RELATED: Urge To Kill Episode 6: 18700

This included Kaylee's best friend Naomi Sanzone. Her emotional statement illustrated just what losing Kaylee would mean for the future of all her loved ones.

“On the day we lost Kaylee, I lost so much more,” Naomi said. “She’s been my best friend since I was 13 years old. When we first met, she told me she had never had a best friend for more than a year. Every day I am reminded of her absence. Now as I get ready to plan my wedding, I fight an endless battle of tears. I can’t picture this day without the one person I knew would be at my side. Monsters really do exist. The nightmare is my life. The day we lost Kaylee, my heart was shattered into a million pieces and I know I’ll never fully be able to put it back together again because there is a piece left with her.”

Once Kaylee’s family had been given time to speak. Lara's attorney told the judge his client wanted to ask for forgiveness. 

He did so in the form of a bone-chilling prayer.

“Today, I’ve seen your pain. Today, I’ve seen your hate. I don’t have much to say to you at this moment, a single prayer, that someday, something I would like to speak to whoever is willing to listen. God almighty who art in heaven, although he might deny, I’ll ask you to please, heal the hearts, all those broken hearts of this community. I ask you please heal the hearts of this family. Of everyone who is in this place today. And may Kaylee Sawyer rest in peace. Amen," Lara said.

Many of Kaylee’s family members left the court for the statement, unwilling to give him their time.

Judge Michael Alder then handed down Lara's sentence.

“I’ve lived in Bend almost 30 years and I’ve been a judge over 20 years. I’ve presided over many murder cases, both trials and sentencing,” said Judge Alder. “This case stands out for many reasons. I cannot recall any case in Bend that shocked the community to the extent this case has. I think the vulnerability of this victim, Kaylee Sawyer, under all the circumstances, walking alone on a college campus. Some dangerous area? No, a college campus in Bend Oregon. A campus safety officer stops to give her a ride. Extremely vulnerable. In the course of picking her up, you were not protecting her, you were acting as the predator that you were that evening. You saw this vulnerable young woman as someone you could prey upon. You can sugarcoat it all you want, that’s what you did. This is what shocks the community the most. And then of course what you did. The incredible brutality. I don’t recall another case like it.”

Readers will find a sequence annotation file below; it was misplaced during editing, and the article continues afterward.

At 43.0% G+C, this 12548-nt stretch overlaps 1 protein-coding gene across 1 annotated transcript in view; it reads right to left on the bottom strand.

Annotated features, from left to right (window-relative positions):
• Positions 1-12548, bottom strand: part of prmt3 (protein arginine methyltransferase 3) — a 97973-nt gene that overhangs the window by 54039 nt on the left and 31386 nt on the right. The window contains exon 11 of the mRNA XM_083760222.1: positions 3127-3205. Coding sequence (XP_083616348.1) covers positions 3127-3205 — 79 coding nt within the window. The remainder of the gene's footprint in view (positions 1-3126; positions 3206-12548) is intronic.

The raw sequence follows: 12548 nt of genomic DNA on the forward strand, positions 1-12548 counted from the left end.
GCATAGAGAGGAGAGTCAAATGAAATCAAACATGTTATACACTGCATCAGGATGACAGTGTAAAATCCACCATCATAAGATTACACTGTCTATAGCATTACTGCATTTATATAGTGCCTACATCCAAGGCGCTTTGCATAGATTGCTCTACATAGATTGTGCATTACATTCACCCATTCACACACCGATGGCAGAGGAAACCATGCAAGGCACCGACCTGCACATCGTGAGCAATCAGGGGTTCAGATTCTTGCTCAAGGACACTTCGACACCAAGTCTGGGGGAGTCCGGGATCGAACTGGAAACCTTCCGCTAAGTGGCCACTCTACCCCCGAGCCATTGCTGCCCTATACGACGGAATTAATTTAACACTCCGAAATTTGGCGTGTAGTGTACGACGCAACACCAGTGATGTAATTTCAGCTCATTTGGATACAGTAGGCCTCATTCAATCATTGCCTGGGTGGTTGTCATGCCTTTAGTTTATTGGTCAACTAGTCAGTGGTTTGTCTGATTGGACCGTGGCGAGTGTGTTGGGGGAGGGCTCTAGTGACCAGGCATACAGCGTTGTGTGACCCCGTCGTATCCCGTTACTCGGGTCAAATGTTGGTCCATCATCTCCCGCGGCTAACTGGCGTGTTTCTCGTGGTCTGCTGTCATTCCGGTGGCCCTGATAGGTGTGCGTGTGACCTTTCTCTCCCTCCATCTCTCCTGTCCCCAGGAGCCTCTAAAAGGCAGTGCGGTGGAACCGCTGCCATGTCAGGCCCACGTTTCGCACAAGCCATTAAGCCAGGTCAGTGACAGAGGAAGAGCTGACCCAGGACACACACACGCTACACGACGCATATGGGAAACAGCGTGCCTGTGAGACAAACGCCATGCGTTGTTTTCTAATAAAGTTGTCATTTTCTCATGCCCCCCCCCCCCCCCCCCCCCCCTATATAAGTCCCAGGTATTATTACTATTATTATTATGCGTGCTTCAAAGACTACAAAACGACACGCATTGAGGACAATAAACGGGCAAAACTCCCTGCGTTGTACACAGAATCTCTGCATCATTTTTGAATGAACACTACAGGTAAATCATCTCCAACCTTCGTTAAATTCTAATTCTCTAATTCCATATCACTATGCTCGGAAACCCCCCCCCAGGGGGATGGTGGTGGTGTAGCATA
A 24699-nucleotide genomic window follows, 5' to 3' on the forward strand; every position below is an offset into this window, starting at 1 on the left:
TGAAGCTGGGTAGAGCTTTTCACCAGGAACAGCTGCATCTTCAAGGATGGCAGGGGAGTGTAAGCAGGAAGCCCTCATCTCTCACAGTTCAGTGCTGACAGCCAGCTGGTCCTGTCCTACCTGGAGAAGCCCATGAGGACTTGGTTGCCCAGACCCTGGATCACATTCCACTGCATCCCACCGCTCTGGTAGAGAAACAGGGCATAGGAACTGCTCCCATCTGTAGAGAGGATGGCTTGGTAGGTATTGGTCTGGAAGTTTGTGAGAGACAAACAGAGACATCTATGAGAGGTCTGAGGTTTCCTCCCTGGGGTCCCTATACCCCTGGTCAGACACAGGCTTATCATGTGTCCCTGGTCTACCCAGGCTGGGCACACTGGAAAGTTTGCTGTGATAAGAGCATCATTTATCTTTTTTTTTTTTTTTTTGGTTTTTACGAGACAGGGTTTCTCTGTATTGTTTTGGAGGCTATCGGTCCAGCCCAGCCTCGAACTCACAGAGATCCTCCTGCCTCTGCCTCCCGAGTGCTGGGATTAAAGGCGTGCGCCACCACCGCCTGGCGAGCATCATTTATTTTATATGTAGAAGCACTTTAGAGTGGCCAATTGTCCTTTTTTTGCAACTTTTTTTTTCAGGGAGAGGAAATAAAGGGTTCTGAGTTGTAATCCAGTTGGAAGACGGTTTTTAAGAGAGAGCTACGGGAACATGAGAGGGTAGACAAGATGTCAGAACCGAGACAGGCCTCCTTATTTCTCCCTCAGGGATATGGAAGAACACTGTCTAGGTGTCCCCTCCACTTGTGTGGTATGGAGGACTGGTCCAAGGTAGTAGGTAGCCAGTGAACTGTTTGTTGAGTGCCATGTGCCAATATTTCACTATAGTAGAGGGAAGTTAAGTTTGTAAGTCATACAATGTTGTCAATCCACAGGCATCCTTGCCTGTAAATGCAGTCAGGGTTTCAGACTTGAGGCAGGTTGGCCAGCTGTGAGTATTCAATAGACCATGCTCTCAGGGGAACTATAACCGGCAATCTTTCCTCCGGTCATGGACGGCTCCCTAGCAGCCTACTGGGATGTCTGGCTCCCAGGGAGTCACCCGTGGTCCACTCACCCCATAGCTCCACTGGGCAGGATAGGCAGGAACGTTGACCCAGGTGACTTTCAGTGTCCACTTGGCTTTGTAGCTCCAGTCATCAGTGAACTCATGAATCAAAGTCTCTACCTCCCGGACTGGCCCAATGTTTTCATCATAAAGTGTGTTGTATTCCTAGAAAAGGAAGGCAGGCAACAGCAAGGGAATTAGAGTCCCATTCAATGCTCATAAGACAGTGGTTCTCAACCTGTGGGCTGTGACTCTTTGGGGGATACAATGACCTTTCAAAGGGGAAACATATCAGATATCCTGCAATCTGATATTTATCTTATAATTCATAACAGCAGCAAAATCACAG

Lara pleaded guilty to one count of aggravated murder and one count robbery. He received life in prison with no chance of parole.

But detectives did not stop working Kaylee’s case when Edwin was sentenced.

Police are still actively searching for someone else who was believed to be involved in the case. During Edwin’s confession, he mentioned his cousin Melvin Mejia, who he refers to as "Vin."

Melvin may have been involved in helping Lara cover up the crime. Lara said Vin helped him move Kaylee’s body.

“The cousin’s a suspect in helping to dispose the body,” said Hummel. “The challenge is can we develop enough evidence to charge him? If we have enough evidence he will be charged and if we don’t, we won’t.”

His full name is Melvin Rosalio Perez Mejia. If you have substantial information that could lead to his whereabouts, call the Redmond Oregon Police Department at 541-504-3400.

Another person deeply impacted by Edwin’s actions was his now ex-wide Isabel Ponce-Lara. She filed for divorce in August 2016, weeks after Kaylee’s murder.

Not long after filing for divorce, Isabel also resigned as a Bend Police officer, ending a 13-month career in law enforcement. She said the following in her October 2016 resignation letter: “This decision has not been easy, but I have decided that it will be in the best interest for my career advancement and future development.”

Isabel has since moved from Redmond to Portland. Her life, no doubt, was destroyed by Edwin’s actions. But she’s not without criticism. Some people in the community, including law enforcement, have blamed Isabel for taking too long to turn Edwin in to police after he confessed to her. She didn’t call 911 immediately after Edwin left. Instead, detectives believe she waited several hours to go, in person, to the police station to report everything.

“The people that have an issue with her, that's the issue that she waited too long. Many people don't have an issue with her, but I've heard that from people that they think she waited too long,” said Hummel. “Are we talking hours? Six hours, two hours? No. From when Lara left, until when she went to the police station, there's less than an hour, I think 30 minutes or so.”